There is a Japanese concept called Poke Yoke that in oversimplified terms means mistake proofing by design.
This is a brilliant and reassuring strategy when it works as intended…But it is massively frustrating when it doesn’t. I don’t think I am the only person that has ever tried to force fit an assembly together.
At the same time, we have all seen clever designs that only go together in one way. It is so intuitive that it just works. This is Poke Yoke design at its finest.
But with information systems, effective mistake proofing really means getting into the head of the end user, and that is difficult to do. It is more than data validation rules that prevent the wrong .
We have some tools that can help us, but there are two big problems here. One is that we are not entirely sure that we know what we want the end user to do and the other is that the end user doesn’t really know what they want them to do either…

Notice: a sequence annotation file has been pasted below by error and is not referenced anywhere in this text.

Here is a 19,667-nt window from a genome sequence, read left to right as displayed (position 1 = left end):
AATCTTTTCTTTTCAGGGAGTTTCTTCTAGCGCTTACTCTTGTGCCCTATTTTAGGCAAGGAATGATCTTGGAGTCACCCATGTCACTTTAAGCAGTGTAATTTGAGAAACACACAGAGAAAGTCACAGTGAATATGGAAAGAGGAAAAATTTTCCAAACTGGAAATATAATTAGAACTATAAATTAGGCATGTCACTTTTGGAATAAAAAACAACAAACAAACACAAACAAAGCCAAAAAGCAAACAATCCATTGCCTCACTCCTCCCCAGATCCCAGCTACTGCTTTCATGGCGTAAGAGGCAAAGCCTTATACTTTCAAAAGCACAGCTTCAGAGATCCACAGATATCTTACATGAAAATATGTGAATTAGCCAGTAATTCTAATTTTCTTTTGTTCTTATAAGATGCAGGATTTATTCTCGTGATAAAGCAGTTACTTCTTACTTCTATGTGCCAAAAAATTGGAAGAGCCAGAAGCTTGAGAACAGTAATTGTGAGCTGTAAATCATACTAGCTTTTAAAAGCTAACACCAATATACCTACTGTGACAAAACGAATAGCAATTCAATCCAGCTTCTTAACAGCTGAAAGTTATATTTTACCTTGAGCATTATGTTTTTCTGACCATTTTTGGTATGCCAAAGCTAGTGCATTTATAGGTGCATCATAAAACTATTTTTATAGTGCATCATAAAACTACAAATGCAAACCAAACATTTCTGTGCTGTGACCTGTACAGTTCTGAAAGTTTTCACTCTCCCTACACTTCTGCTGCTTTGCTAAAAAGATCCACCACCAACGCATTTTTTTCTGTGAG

We can write instructions and make demo videos to help the user, but that assumes the user is motivated and has the time and interest to go through the materials.
It also assumes that we do a good job creating these materials. Unfortunately, it is difficult to create materials that work for all possible users and use scenarios…so we create something for the average user.
And since we know that there is no such thing as average, we end creating materials for no one.
So what we tend to end up with is a system of mutual frustration. The end user is frustrated with the system and we are frustrated with the end user.
All this is another reason to rethink the way that we manage information.